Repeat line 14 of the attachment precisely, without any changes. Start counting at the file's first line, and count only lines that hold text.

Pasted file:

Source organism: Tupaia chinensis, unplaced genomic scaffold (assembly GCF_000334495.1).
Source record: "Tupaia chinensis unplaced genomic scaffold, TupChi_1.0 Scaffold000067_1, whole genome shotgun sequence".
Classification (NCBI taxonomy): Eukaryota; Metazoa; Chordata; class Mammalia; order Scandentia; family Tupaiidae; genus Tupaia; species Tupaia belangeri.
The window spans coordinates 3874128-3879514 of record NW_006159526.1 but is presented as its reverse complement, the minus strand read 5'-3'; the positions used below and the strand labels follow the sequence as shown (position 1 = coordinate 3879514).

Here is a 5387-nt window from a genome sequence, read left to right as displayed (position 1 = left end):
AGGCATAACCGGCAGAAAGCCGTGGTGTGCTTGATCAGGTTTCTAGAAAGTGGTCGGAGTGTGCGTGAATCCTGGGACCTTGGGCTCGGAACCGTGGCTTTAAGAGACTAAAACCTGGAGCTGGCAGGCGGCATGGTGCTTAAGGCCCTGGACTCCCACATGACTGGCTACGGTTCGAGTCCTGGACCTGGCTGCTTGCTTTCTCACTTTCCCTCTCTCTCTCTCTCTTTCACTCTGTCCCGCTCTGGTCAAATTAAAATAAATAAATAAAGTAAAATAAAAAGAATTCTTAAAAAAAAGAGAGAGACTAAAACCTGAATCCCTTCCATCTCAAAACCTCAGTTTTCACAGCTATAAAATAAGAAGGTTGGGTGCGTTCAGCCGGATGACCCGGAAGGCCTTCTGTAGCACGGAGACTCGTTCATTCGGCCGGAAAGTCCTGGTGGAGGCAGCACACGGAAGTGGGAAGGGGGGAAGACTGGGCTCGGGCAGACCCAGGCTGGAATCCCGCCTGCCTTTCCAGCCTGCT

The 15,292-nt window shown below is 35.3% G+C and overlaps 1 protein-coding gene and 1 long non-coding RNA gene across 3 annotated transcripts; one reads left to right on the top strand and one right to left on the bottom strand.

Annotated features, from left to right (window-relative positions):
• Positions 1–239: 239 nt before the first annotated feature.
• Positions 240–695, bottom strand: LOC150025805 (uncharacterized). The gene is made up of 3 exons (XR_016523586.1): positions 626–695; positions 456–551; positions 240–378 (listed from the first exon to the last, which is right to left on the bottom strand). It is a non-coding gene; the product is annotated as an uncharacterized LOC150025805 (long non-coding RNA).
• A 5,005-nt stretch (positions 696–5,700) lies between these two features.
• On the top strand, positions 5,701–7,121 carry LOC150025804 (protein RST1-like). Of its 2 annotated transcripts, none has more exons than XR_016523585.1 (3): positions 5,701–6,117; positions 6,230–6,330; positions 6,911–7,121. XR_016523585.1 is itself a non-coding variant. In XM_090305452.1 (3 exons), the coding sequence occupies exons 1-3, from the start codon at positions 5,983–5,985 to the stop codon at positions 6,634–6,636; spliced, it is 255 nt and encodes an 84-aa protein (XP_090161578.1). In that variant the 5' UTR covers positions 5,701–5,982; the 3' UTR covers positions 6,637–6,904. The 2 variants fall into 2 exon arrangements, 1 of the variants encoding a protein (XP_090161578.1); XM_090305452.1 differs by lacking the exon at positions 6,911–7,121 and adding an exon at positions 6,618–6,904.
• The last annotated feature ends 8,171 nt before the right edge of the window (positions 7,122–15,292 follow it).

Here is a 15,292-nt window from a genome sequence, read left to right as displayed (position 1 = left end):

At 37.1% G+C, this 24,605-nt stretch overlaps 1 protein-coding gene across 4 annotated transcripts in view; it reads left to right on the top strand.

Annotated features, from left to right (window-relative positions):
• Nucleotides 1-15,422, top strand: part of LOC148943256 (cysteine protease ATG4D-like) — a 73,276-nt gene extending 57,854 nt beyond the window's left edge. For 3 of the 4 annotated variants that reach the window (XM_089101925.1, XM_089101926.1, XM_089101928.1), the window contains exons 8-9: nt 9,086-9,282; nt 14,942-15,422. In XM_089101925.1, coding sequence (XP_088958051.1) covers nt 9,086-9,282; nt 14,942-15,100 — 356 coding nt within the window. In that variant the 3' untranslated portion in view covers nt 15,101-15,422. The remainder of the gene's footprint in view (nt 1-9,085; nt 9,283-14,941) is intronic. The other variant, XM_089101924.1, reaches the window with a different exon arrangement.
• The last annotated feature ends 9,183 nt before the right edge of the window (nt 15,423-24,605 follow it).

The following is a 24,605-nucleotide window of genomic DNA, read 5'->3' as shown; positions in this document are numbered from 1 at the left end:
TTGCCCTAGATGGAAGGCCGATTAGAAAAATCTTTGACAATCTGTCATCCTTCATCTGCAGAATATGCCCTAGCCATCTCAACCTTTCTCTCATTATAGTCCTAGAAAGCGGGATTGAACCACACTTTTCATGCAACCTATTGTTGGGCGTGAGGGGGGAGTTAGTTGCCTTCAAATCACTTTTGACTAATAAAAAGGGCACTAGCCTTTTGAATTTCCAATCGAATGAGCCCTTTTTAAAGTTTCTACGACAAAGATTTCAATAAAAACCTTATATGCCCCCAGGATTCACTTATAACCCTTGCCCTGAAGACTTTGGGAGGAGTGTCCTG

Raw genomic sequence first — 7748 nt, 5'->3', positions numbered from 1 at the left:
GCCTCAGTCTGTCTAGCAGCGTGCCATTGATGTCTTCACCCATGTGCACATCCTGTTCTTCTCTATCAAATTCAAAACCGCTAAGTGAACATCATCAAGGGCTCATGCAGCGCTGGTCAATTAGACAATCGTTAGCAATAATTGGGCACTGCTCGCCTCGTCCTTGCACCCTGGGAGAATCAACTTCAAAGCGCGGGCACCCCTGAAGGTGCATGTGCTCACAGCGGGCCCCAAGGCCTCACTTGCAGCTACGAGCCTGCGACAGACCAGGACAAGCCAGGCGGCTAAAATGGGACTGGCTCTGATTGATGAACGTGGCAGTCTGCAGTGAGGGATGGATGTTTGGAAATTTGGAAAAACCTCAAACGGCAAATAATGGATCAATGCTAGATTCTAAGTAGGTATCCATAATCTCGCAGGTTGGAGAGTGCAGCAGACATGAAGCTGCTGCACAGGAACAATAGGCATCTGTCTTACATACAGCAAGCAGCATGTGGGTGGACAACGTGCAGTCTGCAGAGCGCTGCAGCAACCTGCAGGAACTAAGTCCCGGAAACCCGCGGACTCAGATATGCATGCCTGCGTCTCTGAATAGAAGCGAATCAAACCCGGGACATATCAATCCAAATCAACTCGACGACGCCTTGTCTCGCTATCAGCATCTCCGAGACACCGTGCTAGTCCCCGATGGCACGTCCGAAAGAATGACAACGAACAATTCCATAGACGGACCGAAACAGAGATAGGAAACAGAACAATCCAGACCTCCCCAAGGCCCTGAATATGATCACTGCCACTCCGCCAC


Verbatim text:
Here is a 15,292-nt window from a genome sequence, read left to right as displayed (position 1 = left end):